“I literally just packed up my entire car while those two women were going back and forth about everything,” Panzer says.

As the arguing continued, Edna began to feel ill. She went to the bathroom. Panzer tried to convince her to go back to Omaha with them. Panzer told her youngest aunt, “If I have to call the sheriff, we are leaving this house today with my grandmother.”

Panzer got her grandmother’s walker and helped her into the van. As she buckled her grandmother in, Edna’s youngest and eldest daughters were still talking. Finally, Edna’s youngest daughter got in the van with Panzer.

“I hit my power button, the sliding door in the van shut. I threw it in reverse, and we just drove,” Panzer says.

During the drive, Edna was upset. Eventually, the mood calmed enough that they ate fried chicken at a restaurant in Broken Bow on the way back to Omaha. When they finally arrived, Edna stayed at her youngest daughter’s home.

Panzer and her youngest aunt arranged medical evaluations for Edna. Doctors determined Edna didn’t show signs of physical abuse, but they did note her blood pressure medication was being administered improperly.

Along with scheduling medical evaluations, Panzer began making calls to close any financial accounts that Edna’s eldest daughter had access to, including Edna’s credit cards and bank accounts. On paper, this would appear to be a challenge, because Edna’s eldest daughter’s husband was her power of attorney. All it took was Edna’s verbal OK to close many of her accounts.

“It was that stinkin’ easy. All I had to do was put my grandmother on the phone. It’s almost criminal,” Panzer says.

As Edna’s financial and medical issues were being resolved, the matter of placing her in an assisted living center still loomed. Neither Panzer nor her youngest aunt were able to care for Edna full time. Panzer’s mother (Edna’s middle daughter) lived hours away. Panzer says her grandmother reluctantly agreed to stay in an assisted living center for rehab, but not permanently.

“She’s buried two husbands. She’s always been a fiercely independent, proud woman,” Panzer says.

Since that Labor Day trip in 2014, Edna has continued to live in the same assisted living center. Panzer was able to get a new, independent power of attorney for Edna. Her home in Hemingford was sold, and Panzer had to hire lawyers and go to court to evict Edna’s grandchild (the daughter of Edna’s eldest daughter) from Edna’s house.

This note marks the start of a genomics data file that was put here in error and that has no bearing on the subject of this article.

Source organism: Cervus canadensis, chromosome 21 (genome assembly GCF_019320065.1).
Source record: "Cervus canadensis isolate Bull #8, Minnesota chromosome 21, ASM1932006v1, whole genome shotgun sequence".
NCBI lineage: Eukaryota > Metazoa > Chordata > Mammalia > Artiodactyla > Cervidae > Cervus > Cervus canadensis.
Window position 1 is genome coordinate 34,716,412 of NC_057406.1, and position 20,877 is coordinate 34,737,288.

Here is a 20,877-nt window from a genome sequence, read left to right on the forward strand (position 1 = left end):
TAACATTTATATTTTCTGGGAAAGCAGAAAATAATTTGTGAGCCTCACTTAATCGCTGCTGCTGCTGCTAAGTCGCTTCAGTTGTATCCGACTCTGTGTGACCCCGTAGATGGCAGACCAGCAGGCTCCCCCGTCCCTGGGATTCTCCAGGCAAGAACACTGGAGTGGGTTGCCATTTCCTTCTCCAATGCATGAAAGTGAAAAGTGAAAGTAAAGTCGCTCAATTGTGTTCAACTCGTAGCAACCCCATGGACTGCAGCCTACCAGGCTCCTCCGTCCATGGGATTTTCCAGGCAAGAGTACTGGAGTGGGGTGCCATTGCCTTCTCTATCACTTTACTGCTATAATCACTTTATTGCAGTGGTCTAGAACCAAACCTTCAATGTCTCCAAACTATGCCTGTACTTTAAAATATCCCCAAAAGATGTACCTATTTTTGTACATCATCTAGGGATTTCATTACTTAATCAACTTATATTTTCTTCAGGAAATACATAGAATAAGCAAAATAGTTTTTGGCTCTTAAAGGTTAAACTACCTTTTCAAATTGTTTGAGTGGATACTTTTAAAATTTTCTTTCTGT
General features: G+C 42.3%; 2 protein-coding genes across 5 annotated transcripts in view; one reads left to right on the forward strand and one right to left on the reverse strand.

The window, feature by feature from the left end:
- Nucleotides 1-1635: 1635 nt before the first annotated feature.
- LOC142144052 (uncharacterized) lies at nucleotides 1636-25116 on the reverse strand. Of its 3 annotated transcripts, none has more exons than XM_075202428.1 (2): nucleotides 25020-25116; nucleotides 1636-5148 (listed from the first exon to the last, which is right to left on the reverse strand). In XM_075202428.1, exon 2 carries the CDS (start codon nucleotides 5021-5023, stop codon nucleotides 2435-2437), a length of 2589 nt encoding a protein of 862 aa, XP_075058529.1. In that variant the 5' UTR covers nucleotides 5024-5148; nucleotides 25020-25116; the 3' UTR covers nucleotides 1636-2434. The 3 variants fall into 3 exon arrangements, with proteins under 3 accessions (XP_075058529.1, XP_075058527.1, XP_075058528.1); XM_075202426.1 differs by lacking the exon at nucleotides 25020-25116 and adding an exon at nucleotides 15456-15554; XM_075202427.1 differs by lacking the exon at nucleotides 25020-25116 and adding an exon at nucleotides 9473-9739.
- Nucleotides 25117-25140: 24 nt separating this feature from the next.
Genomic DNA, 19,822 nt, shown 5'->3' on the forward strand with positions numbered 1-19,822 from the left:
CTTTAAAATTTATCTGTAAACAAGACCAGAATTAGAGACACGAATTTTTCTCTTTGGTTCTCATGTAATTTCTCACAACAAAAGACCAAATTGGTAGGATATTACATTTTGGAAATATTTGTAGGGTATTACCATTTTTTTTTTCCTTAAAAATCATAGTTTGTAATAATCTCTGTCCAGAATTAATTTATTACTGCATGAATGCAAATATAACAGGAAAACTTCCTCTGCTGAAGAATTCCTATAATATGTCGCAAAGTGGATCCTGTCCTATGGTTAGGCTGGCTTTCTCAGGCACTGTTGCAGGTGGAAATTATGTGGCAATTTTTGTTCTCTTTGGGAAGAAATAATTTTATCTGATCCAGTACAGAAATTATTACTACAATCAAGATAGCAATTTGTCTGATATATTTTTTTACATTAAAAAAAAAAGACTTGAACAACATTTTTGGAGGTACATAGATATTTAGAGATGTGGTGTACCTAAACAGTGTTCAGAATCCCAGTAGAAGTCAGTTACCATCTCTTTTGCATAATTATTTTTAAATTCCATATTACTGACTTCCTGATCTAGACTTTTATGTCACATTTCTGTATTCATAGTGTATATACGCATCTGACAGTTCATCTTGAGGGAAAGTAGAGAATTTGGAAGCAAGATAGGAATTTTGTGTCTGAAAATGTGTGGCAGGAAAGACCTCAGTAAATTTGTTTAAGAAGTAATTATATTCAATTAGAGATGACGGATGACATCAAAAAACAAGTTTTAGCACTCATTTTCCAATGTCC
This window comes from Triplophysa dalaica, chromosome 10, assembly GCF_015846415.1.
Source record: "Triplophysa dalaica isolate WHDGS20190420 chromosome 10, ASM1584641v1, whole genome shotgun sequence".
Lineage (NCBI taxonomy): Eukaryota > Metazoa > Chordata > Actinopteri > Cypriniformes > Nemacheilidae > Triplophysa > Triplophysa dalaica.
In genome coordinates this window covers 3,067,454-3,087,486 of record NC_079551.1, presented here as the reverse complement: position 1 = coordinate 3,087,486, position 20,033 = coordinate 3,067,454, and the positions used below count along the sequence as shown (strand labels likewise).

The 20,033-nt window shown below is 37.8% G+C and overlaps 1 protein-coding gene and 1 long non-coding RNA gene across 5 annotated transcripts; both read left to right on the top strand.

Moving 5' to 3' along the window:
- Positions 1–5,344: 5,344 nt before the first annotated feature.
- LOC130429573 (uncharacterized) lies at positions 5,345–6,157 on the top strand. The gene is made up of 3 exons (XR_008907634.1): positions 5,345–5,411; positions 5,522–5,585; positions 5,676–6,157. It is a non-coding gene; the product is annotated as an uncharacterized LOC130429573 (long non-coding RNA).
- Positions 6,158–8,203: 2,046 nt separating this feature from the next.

“I don’t have a unique story,” Panzer says.

The Center for Disease Control and Prevention lists the forms of elder abuse as the physical, sexual, or emotional abuse of an older adult. It also lists neglect and financial exploitation as other forms of abuse. In 2016, the Nebraska Department of Health and Human Services reported that Adult Protective Services received 126 cases of elder abuse in Douglas and Sarpy counties.

Attorney Susan Spahn handles estate and trust matters at Endacott, Peetz & Timmer law firm. As people’s life expectancy continues to increase, so does the time when people are living in a “gray area,” which Spahn defines as a place where people are capable of living independently, but at the same time, are vulnerable to exploitation from family members, or telephone and internet-based scams.

“They can tell stories from the past that are accurate, but if you ask them to make a decision that requires thought, they cannot do it,” Spahn says.

When a parent becomes less and less able to make financial decisions for themselves, their children are the most likely to be called to handle the finances. It’s no coincidence that the most common perpetrators of financial abuse for elders come from immediate family members.

Spahn compares the hidden scourge of elder abuse to the rampant spousal abuse that went unreported in the middle of the 20th century. “Nobody would talk about it. And it was viewed as a civil matter,” she says.